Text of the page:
They tried and failed in Chelsea, but the United States Postal Service wants to sell off a post office building in Harlem and residents aren’t happy.
As the sale of the College Station Post Office on West 140th Street isn’t final, USPS Realty Asset Manager Gregory Lackey can’t say who he sold it to and how much they paid for it. If residents and the New York Metro Area Postal Union have their way, we’ll never know the name because the sale won’t go through.
“They tried to do the same thing at Old Chelsea and the community fought it,” said New York Metro Area Postal Union representative Chuck Zlatkin. “The Postal Service then tried to sell the air rights above the post office and keep the post office.” In this case, the post office is looking to relocate to a new leased facility on the landmarked Striver’s Row on 138th Street. Residents at a community hearing at the Touro College of Osteopathic Medicine in Central Harlem last night voiced opposition to the relocation, stating that Striver’s Row lacks the proper parking to accommodate a post office.
Zlatkin said that Lackey and company have tried to sell off the West 140th Street property for the past decade.
“It seems that since 2009, the post office has been wanting to sell that building and it’s a historic site,” Zlatkin explained. “The post office was built in 1937 and served the central Harlem community. In 2014, the Postal Service had public meetings to explain why they wanted to sell the building and there was a lot of negative reaction in the community. It got pretty quiet after that.”
He continued, “Then, a few months ago, all of a sudden, they got active again.”
When the AmNews contacted Lackey about the building potentially being sold, he said, “The building is being sold because it is about 80 percent vacant since delivery moved to Lincolnton Station. When a building becomes mostly vacant, USPS sells the building (or terminates the lease) and relocates to a right-sized, downsized new location, which is what USPS is trying to do with College Station.”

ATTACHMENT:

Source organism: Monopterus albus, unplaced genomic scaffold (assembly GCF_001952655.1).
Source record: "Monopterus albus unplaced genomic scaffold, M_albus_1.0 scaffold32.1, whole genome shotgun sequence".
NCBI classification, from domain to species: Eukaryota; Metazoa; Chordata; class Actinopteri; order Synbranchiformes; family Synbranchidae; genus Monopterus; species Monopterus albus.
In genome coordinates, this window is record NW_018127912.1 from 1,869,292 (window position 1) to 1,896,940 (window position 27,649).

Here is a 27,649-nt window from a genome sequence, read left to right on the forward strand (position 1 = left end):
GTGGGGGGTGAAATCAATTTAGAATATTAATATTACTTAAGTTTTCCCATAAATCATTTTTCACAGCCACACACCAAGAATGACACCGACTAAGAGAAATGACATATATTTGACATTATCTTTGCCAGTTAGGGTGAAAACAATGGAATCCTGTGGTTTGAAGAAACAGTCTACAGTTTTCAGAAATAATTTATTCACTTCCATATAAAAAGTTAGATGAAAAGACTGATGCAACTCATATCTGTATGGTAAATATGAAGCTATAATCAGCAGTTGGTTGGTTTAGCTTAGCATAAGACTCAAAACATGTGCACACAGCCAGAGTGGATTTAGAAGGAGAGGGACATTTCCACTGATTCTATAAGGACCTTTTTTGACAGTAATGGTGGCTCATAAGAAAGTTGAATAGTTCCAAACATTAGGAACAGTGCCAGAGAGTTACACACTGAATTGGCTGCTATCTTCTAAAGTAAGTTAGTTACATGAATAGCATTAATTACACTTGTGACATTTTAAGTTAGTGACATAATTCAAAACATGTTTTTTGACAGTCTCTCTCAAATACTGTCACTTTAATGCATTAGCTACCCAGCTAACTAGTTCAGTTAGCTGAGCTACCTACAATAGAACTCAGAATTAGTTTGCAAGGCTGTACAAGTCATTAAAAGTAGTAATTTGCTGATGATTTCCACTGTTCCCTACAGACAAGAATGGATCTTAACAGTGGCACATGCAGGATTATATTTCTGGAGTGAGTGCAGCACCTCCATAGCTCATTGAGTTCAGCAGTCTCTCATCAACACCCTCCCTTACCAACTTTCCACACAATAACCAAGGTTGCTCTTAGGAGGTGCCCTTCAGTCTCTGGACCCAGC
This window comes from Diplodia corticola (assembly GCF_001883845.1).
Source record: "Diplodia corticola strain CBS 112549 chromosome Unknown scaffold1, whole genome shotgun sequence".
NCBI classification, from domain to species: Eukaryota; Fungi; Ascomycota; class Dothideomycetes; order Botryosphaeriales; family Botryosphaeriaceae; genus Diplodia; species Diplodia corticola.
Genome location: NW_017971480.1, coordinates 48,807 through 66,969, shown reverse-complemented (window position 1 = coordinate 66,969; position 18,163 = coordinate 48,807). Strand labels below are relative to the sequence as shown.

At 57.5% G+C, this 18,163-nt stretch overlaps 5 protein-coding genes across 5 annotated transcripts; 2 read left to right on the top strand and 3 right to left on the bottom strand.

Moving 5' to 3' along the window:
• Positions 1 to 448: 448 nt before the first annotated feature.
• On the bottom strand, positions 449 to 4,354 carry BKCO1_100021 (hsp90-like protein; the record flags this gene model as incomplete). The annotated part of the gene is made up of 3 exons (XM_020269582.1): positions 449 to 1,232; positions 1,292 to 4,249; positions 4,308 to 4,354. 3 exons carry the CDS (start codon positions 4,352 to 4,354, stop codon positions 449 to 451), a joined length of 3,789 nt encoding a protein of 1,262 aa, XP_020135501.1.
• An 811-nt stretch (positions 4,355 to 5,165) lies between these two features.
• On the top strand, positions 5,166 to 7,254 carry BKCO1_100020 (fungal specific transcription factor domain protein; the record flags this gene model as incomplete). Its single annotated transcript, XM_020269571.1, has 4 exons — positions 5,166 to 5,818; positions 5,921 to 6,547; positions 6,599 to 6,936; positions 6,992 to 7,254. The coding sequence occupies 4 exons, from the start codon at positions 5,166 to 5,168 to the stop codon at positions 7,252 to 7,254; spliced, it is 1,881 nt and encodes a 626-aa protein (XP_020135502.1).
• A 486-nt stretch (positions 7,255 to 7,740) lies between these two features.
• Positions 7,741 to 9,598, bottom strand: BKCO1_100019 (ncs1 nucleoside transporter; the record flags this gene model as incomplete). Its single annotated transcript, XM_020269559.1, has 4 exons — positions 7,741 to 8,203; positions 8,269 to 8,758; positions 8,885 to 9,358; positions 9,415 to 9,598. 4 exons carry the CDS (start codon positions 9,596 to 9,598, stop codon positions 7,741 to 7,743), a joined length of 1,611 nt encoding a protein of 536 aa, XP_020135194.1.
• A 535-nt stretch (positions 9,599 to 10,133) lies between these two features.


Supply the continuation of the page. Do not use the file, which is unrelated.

The statement concluded, “There have been letters to public officials, two recent public meetings, and the public comment period has been extended to at least Nov. 10.”
Zlatkin related that vacancy is high in the building because the USPS cut service there to only two booths whereas there are five available at the College Station location.
On Aug. 29, Lackey sent a letter to Manhattan Borough President Gale Brewer’s office announcing the relocation site for the post office and saying that the 30-day comment period for the public began with the issuance of letter. He cc’d Community Board 10 in the letter but didn’t notify any other public officials. Zlatkin said that according to U.S. code, if you had a prior meeting and you didn’t mention the relocation site at that meeting, you’re required to have another meeting with public officials and interested parties and notify the public at least 15 days before. The 30-day comment period begins the day of that meeting. Lackey initially tried to pass off the 2014 public meeting as the meeting about College Station, even though he didn’t announce a site relocation then, Zlatkin explained.
Zlatkin said he has reached out to U.S. Congressman Adriano Espaillat and requested an investigation by the USPS Office of Inspector General into the details of the sell.
“There should be a moratorium on the sell and relocation until the investigation is complete,” stated Zlatkin.